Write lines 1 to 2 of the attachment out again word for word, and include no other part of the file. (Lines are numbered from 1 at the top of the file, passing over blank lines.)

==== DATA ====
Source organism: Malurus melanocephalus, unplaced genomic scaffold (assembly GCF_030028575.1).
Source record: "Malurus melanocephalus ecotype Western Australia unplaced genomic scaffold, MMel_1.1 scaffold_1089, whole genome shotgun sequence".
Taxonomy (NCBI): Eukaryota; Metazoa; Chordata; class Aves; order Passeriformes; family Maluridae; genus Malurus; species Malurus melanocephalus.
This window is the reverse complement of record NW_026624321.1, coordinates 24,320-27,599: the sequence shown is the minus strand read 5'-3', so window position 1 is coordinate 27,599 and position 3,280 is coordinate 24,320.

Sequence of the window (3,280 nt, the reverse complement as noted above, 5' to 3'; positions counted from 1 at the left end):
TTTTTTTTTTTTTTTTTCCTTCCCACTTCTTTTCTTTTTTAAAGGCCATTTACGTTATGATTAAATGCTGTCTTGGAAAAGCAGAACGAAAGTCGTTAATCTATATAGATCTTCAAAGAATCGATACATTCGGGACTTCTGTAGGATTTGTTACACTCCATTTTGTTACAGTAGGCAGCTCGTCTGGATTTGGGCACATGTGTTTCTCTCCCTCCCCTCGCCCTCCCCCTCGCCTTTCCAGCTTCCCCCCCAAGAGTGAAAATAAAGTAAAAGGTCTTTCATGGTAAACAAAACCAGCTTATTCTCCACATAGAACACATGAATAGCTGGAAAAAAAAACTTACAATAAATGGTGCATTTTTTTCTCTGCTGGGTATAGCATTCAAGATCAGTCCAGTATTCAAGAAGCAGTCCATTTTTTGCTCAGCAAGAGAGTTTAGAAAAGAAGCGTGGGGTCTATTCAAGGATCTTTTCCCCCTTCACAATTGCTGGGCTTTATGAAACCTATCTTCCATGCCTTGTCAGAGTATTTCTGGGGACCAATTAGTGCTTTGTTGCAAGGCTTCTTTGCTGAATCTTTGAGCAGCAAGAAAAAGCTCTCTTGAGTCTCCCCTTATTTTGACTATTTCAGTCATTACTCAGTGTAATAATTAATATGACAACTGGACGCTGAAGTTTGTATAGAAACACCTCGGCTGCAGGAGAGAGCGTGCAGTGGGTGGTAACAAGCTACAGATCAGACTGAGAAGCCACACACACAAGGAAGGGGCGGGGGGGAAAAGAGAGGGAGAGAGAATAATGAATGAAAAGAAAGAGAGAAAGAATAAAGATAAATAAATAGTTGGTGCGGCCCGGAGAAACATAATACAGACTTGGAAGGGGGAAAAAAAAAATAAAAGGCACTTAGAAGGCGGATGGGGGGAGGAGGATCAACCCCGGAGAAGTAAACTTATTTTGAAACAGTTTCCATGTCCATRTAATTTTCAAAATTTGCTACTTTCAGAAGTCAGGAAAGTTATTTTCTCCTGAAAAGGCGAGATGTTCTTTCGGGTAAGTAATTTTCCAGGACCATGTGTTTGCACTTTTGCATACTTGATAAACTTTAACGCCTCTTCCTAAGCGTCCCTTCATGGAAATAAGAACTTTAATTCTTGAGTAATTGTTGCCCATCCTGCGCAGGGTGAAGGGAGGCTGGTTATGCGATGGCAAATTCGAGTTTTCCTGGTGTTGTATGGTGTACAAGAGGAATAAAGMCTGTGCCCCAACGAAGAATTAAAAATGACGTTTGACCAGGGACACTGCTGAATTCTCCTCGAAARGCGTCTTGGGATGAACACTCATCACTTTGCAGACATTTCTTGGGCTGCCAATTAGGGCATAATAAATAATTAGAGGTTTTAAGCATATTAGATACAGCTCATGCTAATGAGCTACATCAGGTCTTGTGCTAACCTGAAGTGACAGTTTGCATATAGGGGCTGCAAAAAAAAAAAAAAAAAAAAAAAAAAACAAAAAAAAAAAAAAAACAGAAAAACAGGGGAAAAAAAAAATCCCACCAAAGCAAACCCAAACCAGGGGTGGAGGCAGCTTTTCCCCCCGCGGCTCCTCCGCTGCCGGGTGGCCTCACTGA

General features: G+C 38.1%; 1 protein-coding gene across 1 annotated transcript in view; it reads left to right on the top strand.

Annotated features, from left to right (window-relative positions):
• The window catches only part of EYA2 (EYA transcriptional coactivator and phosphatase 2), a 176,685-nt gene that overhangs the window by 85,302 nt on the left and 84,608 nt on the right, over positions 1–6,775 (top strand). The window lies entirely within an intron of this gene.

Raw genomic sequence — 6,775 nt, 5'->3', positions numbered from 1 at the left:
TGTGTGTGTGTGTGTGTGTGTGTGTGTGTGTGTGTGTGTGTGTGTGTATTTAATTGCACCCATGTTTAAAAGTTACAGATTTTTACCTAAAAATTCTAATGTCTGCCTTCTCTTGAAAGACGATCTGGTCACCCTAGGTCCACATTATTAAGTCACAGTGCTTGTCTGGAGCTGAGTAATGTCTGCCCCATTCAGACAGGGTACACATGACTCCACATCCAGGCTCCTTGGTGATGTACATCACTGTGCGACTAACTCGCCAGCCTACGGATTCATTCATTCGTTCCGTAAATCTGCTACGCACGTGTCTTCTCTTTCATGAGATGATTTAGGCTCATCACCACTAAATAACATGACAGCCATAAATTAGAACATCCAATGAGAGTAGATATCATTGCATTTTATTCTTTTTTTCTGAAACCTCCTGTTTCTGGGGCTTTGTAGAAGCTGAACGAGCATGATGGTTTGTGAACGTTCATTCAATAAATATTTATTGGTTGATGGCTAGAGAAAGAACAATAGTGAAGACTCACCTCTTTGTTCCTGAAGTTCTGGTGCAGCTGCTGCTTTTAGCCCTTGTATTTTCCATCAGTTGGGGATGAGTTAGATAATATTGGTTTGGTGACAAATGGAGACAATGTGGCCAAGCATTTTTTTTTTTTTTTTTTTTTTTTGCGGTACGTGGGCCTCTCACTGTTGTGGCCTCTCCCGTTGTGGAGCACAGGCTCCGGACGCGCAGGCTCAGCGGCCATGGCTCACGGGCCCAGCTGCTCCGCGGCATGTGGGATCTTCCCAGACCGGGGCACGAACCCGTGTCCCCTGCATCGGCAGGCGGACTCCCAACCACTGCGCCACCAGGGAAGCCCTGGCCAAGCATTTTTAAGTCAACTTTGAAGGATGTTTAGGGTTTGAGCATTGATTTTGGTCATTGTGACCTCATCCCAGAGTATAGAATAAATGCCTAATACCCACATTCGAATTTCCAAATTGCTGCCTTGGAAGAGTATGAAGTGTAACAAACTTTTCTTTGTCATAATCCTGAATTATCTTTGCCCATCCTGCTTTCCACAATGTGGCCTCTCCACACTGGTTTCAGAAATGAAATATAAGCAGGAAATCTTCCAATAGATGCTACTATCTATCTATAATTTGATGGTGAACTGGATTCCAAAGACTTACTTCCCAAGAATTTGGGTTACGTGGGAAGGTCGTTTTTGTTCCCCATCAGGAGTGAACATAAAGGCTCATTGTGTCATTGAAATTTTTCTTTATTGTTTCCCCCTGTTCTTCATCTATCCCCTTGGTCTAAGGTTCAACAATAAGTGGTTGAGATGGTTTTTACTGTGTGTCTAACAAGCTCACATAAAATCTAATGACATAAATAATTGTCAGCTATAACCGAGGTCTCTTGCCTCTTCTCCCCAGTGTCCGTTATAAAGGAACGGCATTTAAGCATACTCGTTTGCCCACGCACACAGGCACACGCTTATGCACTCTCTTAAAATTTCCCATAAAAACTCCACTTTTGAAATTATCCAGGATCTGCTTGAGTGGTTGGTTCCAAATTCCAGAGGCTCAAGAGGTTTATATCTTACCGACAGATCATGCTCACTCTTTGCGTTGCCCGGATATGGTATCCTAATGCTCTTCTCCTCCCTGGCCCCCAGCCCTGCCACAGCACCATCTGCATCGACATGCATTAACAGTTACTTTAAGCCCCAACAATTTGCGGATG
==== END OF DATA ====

Source organism: Malurus melanocephalus, unplaced genomic scaffold (assembly GCF_030028575.1).
Source record: "Malurus melanocephalus ecotype Western Australia unplaced genomic scaffold, MMel_1.1 scaffold_1089, whole genome shotgun sequence".